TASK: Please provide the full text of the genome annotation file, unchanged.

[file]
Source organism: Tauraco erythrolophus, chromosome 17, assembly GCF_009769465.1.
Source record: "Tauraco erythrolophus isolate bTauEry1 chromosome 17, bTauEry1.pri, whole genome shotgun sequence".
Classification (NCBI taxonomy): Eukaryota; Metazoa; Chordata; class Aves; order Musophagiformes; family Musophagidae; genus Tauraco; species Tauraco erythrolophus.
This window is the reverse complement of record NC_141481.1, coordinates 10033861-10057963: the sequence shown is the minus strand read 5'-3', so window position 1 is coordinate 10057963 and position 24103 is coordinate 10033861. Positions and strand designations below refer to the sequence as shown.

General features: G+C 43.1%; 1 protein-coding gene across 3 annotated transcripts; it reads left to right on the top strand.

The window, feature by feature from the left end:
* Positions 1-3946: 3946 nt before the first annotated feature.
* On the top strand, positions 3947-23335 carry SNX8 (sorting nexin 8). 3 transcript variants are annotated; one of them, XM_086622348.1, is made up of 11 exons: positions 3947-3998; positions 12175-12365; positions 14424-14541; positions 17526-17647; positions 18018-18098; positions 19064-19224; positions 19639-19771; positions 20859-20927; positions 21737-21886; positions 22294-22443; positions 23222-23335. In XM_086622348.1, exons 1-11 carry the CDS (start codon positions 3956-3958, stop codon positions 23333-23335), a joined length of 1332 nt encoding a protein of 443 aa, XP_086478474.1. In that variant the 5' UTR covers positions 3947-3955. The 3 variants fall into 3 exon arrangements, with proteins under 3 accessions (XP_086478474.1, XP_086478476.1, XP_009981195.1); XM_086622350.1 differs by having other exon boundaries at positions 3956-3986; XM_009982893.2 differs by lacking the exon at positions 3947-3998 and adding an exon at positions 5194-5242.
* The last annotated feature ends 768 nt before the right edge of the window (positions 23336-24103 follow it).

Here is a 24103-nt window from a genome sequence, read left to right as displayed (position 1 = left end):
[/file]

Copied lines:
Source organism: Tauraco erythrolophus, chromosome 17, assembly GCF_009769465.1.
Source record: "Tauraco erythrolophus isolate bTauEry1 chromosome 17, bTauEry1.pri, whole genome shotgun sequence".
Classification (NCBI taxonomy): Eukaryota; Metazoa; Chordata; class Aves; order Musophagiformes; family Musophagidae; genus Tauraco; species Tauraco erythrolophus.
This window is the reverse complement of record NC_141481.1, coordinates 10033861-10057963: the sequence shown is the minus strand read 5'-3', so window position 1 is coordinate 10057963 and position 24103 is coordinate 10033861. Positions and strand designations below refer to the sequence as shown.

General features: G+C 43.1%; 1 protein-coding gene across 3 annotated transcripts; it reads left to right on the top strand.

The window, feature by feature from the left end:
* Positions 1-3946: 3946 nt before the first annotated feature.
* On the top strand, positions 3947-23335 carry SNX8 (sorting nexin 8). 3 transcript variants are annotated; one of them, XM_086622348.1, is made up of 11 exons: positions 3947-3998; positions 12175-12365; positions 14424-14541; positions 17526-17647; positions 18018-18098; positions 19064-19224; positions 19639-19771; positions 20859-20927; positions 21737-21886; positions 22294-22443; positions 23222-23335. In XM_086622348.1, exons 1-11 carry the CDS (start codon positions 3956-3958, stop codon positions 23333-23335), a joined length of 1332 nt encoding a protein of 443 aa, XP_086478474.1. In that variant the 5' UTR covers positions 3947-3955. The 3 variants fall into 3 exon arrangements, with proteins under 3 accessions (XP_086478474.1, XP_086478476.1, XP_009981195.1); XM_086622350.1 differs by having other exon boundaries at positions 3956-3986; XM_009982893.2 differs by lacking the exon at positions 3947-3998 and adding an exon at positions 5194-5242.
* The last annotated feature ends 768 nt before the right edge of the window (positions 23336-24103 follow it).

Here is a 24103-nt window from a genome sequence, read left to right as displayed (position 1 = left end):